Recipe For A Man

“So.” Anne looks at me.

“So,” I agree.

Four eyes blink rapidly to avoid welling up and over. We hate goodbyes. I make a mental note to move D.C. to Illinois when I return home. Anne knocks my foot with her shoe. One Converse taps one purple heel, careful not to scuff it. I stare down at my heel and smile. I can hear my mother’s voice telling me that I drive in utterly insensible shoes.

“Call me when you get to Boston.” Anne shifts from hip to hip, and nudges my shoulder with hers.

“I will,” I reply and do my best to look sincere.

“And give that guy a chance.” She tells me.

I roll my eyes and stick out my tongue. “Yes, mom,” I say, in a sing-song voice.

“Really, you need to hurry up and find the guy already. You know, before you get all saggy and wrinkled. Come on, get married and make babies!” Anne gestures wildly with her arms, and then waggles a finger at me.

“Oy, what are you, my mother?”  

“No, but really, Caroline. It’s your turn now.” She hugs me and we slide arms companionably behind our backs as we watch Ben, who is loading my car for me. We squeeze each other tighter.

“Maybe you’ll meet a wealthy farmer on Prince Edward Island.”

“Mmhm,” I nod my head, “a wealthy farmer who reads books – ones without pictures.”

“Oo! Oh!” Anne squeals, “A farmer who became a doctor, who built his own house, and has a vinyl collection that rivals your dad’s!”

Anne cocks her head and I can see she is making me my own gingerbread man. I decide to play along.

“His grammar and spelling are perfect. He has a voluminous vocabulary! But he’s not some pompous asshole.”

Anne nods and lists off more items. “At night, he watches Jon Stewart and Stephen Colbert. He’s as liberal as you are.”

“Yep,” I say, “He likes to cook. And he doesn’t mind chores, especially cleaning out the gutters and bug removal.”

“Mmhm. And he can keep up with your wit,” Anne ticks off requirements on her hands, one finger at a time. “One blue eye and one brown, for added mystery. He can be serious-minded but is still funny, and he loves to love you.” Anne hoots and hollers suggestively.

“He loves to dance with you because you fit well in his arms. Oh, and he can skip rocks!” Anne knows what I like.

“He sings well, and he’s much better at math than I am.” I sneak in two of my own ingredients, and imagine Anne stirring them up in a bowl, tossing the doughy mess into an oven, and waiting patiently for the ding of the timer.

“That’s easy to find.” Anne says, with eyes that are twinkling mischievously. “You’ve always sucked at math.”

“Humph,” I say, but she just smiles.

“Hm,” I nod. “Yeah, and he’ll be tall, and reasonably fit and attractive.” After all, I don’t want to fall in love with an ogre.

Lost in my fantasy, Anne opens the oven door, and removes a little man from a cookie sheet. She scoops him up with a spatula and plops him onto a platter. Anne carefully picks up one hand and blows into one little finger of the gingerbread man. He inflates like a balloon, until he is life sized. Anne sprinkles powdered sugar over the cookie to bring him to life.  he man sneezes once, blinks twice, and shifts his head from left to right. Right to left. He props his hands up and stands. Cocking his head like a puppet, he looks at Anne, who points imperiously to me. The cookie man smiles. He unfurls one arm, takes my hand in his, and we dance our way down the aisle, where we are married by a somber badger in a minister’s robe.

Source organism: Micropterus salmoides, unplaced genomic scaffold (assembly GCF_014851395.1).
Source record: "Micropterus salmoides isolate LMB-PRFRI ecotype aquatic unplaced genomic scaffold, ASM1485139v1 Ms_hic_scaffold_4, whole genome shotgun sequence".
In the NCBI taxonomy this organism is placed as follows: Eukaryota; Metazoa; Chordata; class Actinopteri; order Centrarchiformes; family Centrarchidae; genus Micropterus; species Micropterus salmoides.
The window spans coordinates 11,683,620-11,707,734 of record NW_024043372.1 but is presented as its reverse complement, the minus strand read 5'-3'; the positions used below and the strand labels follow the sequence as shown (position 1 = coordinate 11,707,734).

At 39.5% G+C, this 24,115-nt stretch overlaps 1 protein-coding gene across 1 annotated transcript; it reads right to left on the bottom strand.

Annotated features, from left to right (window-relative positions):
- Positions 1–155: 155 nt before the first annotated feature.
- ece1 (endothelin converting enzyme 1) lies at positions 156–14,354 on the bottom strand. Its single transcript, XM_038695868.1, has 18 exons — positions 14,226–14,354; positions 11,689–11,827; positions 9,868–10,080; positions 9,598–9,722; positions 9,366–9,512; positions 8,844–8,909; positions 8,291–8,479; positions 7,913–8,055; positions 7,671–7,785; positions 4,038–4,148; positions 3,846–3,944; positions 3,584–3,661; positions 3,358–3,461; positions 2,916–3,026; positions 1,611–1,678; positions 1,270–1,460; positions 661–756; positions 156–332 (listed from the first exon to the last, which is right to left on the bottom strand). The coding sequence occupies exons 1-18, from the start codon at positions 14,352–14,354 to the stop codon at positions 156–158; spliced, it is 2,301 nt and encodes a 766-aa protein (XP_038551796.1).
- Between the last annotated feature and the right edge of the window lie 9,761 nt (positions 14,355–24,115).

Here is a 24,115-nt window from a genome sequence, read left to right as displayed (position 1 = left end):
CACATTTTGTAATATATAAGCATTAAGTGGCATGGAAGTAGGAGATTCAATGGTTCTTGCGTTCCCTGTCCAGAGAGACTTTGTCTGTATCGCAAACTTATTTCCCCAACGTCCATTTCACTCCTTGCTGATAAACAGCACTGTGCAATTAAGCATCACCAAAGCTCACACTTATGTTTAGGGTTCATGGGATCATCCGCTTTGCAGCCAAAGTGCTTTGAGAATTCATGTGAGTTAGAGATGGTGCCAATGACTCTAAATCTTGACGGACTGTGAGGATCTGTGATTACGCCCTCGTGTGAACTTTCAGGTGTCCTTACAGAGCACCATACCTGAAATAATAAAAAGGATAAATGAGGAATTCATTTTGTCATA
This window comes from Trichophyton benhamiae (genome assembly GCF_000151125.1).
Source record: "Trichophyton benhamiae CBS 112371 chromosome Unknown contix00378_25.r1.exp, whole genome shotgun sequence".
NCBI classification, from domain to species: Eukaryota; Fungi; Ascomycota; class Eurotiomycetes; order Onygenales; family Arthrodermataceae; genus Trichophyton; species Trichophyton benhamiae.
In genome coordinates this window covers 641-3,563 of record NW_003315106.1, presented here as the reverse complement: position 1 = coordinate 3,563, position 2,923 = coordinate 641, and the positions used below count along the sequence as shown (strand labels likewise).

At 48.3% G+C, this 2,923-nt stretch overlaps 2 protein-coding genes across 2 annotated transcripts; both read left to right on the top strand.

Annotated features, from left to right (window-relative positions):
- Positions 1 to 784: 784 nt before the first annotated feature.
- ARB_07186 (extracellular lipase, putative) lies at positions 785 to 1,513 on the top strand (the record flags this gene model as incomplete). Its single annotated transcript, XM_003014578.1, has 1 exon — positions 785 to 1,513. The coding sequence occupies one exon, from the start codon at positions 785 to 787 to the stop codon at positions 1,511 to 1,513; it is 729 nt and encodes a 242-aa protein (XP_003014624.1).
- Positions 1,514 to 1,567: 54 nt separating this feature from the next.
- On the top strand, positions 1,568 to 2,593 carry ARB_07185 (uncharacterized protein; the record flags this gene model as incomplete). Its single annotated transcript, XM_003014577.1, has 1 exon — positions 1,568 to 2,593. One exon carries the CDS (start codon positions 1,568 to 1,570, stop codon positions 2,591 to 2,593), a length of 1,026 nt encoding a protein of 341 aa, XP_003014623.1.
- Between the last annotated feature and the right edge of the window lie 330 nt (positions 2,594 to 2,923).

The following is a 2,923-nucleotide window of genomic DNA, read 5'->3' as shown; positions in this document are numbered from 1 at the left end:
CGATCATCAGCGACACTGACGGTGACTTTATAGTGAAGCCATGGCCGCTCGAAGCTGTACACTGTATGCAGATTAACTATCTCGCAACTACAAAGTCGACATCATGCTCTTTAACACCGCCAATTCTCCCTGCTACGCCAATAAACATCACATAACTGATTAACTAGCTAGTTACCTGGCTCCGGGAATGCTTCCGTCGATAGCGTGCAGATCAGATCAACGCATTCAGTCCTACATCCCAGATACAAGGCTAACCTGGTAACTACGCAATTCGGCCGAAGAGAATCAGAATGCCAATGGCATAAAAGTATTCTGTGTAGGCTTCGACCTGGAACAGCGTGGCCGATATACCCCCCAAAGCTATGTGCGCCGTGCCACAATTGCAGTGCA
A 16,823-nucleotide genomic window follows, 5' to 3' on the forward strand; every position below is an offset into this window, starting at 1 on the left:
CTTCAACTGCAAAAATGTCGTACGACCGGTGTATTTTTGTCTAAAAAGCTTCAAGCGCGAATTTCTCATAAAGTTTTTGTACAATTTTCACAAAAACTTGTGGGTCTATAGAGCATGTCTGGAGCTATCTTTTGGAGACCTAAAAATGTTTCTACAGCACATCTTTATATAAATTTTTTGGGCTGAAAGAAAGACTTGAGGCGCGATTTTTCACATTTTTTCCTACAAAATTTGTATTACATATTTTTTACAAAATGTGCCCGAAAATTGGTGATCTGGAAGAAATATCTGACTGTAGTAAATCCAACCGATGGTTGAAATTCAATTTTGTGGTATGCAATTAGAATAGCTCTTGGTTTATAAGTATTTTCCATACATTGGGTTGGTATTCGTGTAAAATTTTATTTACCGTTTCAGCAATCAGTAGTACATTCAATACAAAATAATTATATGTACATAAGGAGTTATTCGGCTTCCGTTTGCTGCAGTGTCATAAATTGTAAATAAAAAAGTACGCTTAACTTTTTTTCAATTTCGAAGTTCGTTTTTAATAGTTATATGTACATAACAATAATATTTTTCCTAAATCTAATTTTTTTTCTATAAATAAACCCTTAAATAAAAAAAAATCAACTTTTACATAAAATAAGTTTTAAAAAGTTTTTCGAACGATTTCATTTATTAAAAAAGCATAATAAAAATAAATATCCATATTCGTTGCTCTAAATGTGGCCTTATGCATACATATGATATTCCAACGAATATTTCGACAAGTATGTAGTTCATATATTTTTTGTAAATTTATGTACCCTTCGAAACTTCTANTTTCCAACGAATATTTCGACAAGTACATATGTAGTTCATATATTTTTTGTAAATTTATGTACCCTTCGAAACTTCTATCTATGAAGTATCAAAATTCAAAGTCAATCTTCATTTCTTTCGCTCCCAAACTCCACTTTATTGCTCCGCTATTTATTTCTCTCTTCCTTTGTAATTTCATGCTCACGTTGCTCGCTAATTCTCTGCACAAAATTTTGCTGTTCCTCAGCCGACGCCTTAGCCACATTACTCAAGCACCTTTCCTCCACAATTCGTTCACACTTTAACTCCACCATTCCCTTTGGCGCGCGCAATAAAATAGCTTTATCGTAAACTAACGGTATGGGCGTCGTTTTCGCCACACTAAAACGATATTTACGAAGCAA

It would be a happy ending, except that I envision getting hungry at the reception, where food is not served, and I nibble on the arm of my giant cookie husband. He frowns at me. Little cookie crumbs have fallen out of my mouth. He picks up pieces of himself, and runs away, into the forest.

“Yeah, but not too tall, you’re sort of a shrimp.” Anne pokes me again.

“Beanpole.” I poke back.

“Shorty.” Poke.

“Telephone pole.” Poke.

“Acorn!” Poke.

“Walking stick!” Our fingers are exclamation points after each word, and we’re laughing again.

An ogre is now hauling me off over its shoulders to its cave. I make a mental note to avoid watching Rodgers and Hammerstein films for a while. Or any children’s movies from 1950 to 1989.

“Caroline . . .” Anne starts to say something then stops.

“Yeah, I know. I’ll be fine.” I sigh. We still hate goodbyes.

“I wish that I could go with you.” Anne looks guiltily at Ben.

“I know. But you can’t. You’re too busy, and besides,” I tell her, “You’ve got a man.” 

“Next time you decide to go on a trip, tell me ahead of time, so I can come with you.” She lectures me with her waggling finger again.

“I will. I promise. Next trip,” I say. A tiny stab of guilt is making its way from my stomach up to my throat.

“I love you,” she says, and shrugs her shoulders at me.

“I love you,” I say, and our voices are sincere. It’s so easy to say it and mean it. Of all my relationships, this one is the easiest to keep.

Not long after I negotiate my car outside of D.C., I get a text from Anne. A photo of an old man with one blue and one brown eye stares at me, with a lopsided grin. The caption reads: “I Found Him! Go to Nebraska!”

I cackle aloud and steer my car toward Boston. I hum along to the song that pops into my head.

“It’s Possible! For a plain yellow pumpkin to become a golden carriage!”

With a shake of my head, I hit the ogre over its bulbous noggin with its own club and escape on a motorcycle three times my size. Who needs a Prince when you are your own hero?

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